The dollar was slightly weaker at ¥111 in late Tokyo trading on Wednesday, on the back of worries about U.S.-China trade friction.
At 5 p.m., the dollar stood at ¥111.00, down from ¥111.07 at the same time on Tuesday. The euro was at $1.1734, down from $1.1745, and at ¥130.26, down from ¥130.46.
In early trading, the dollar sank close to ¥110.80 following a media report that the U.S. government was set to release a list of Chinese products worth $200 billion that would be subject to additional tariffs.
While Washington announced the list soon after and said it will launch procedures for imposing 10 percent extra tariffs on the items, the U.S. currency rebounded quickly, though only somewhat, thanks to buying on dips.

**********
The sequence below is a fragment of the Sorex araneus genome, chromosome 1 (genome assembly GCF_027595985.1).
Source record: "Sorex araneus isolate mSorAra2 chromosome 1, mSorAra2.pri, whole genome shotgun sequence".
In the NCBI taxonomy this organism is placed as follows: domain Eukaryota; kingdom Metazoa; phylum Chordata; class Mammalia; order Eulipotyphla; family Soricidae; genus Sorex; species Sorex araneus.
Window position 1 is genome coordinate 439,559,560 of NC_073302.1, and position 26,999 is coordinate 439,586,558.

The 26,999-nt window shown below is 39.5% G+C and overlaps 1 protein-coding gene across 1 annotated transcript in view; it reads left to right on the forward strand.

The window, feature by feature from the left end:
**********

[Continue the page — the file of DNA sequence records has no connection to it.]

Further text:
But the greenback met with renewed selling and slipped below ¥110.80 later in the morning as the benchmark 225-issue Nikkei average on the Tokyo Stock Exchange plunged reflecting investor concerns over the U.S.-China trade dispute.
With the Nikkei trimming its loss, however, the dollar showed resilience again to top ¥111.10 toward noon The currency moved around ¥111 in afternoon trading.
“The dollar’s undertone is solid, but active purchases were held in check,” an official of a bank-affiliated securities firm said.
“The greenback would remain firm if the U.S. stock market maintains its recovery trend that started in late June,” a foreign brokerage official said.